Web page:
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all i ask for is a tall ship and a star to steer her by!

Pretty cool, though I’m heavy-handed and probably would break it. :(

“The subtle weathering done on the 11-foot miniature is painstakingly reproduced on the Master Replicas ship, including some surprisingly heavy-duty brown streaking on the forward top part of the primary hull…”

No offense, but how is there weathering in the vacuum of space?



Because when it’s built on Earth, it gets weathered over the construction time. :)

In response to #4….


One of Kirk’s better monologues, and one of Shatner’s nicer performances.
And, man, I wish I had $1200 to blow. That model’s gorgeous.

3. Space is not empty. There’s a lot of material in space. That’s why starships have navigational deflectors and buzzard collectors! Plus the Enterprise has ventured into sub-astmospheric flight on a few occasions. Plenty of opportunity for weathering.

Being the owner of one of these I have to say it was worth every penny. You could film a TV series with this ship!. I must say it is also a nice investment. The MR phasers that sold for $400 are routinely selling for close to $1000, more if they are the signed version. Same with the communicators and tricorder. There is a collector’s market out there for MR Trek items and they will, and often do, pay handsomely for that elusive item that escaped their grasp years ago. I have no doubt that the Enterprise will also rocket in value in years to come.

Having said all that I will give two words of warning. 1. There have been reports of the engine nacelle motors stalling on some models. My advice, if you buy, plug it in, turn it on and leave it on for a week. If it has a bug it should surface by then and you’ll have plenty of time to return in for another before they all sell out.

And two, the grid lines are very lightly etched on, by hand, with a pencil. The effect is very subtle, as it should be, and you can’t see it unless you step up close. Sadly, many of the ships were getting out of China with grid lines that looked like the were put on my monkeys. Crooked, unmatched, and in the worse case scenario, VERY dark. Many a ship was returned because of the gridlines being poorly applied.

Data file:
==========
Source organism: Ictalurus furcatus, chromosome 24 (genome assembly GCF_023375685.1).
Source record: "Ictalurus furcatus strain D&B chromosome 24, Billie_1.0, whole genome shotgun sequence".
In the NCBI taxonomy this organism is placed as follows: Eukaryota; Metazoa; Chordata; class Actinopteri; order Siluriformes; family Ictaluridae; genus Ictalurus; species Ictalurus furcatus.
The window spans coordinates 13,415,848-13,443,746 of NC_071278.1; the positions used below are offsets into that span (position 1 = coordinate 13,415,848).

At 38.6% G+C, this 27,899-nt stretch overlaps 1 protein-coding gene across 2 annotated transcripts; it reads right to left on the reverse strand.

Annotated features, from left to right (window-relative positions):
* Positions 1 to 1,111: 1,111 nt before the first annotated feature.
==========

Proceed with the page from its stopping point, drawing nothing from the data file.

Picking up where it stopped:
But all in all, if you love THE Enterprise, you will love this. And visitor’s jaws will drop when you power it on and the nacelles start spinning. It really is a remarkable miniature and if you can afford it, it’s worth every cent.

There may not be water or air in space but there is tons of dust in space. Which when it hits your spacecraft which is traveling at high speed through space wears away the surface of your ship giving it a weathering like appearance.

You can also order this directly from Master Replicas at the same price:


Do you have kids?

It got weathered when it flew in the atmosphere in “Tomorrow Is Yesterday”.

The weathering was present on the filming miniature.
The photos above do not really do it justice. It’s the proper gray, not the whitish color it appears. It looks much better in the video.
There were some QC issues with the first batch. One variable issue was the thickness of the pencil-drawn (again, just like the original) grid lines on the saucer section. Overall though, one of MR’s better efforts.
Glad I waited!
PS Good review.
PPS They should have just used one of these for the Trek Remastered project!


I don’t. Thank God.

Regarding weathering, this is done on just about any movie miniature to add realism and scale to its appearance. When you look at footage of the Enterprise on the original series the effect of the aging is so subtle it is barely noticeable, but if it was not there the ship would look far more toy-like in appearance.

I have one too. Right here in my den. It’s the first thing I’d grab in a fire. Everyone else fends for themselves.

All I ask is a tall steer and a star to ship her by.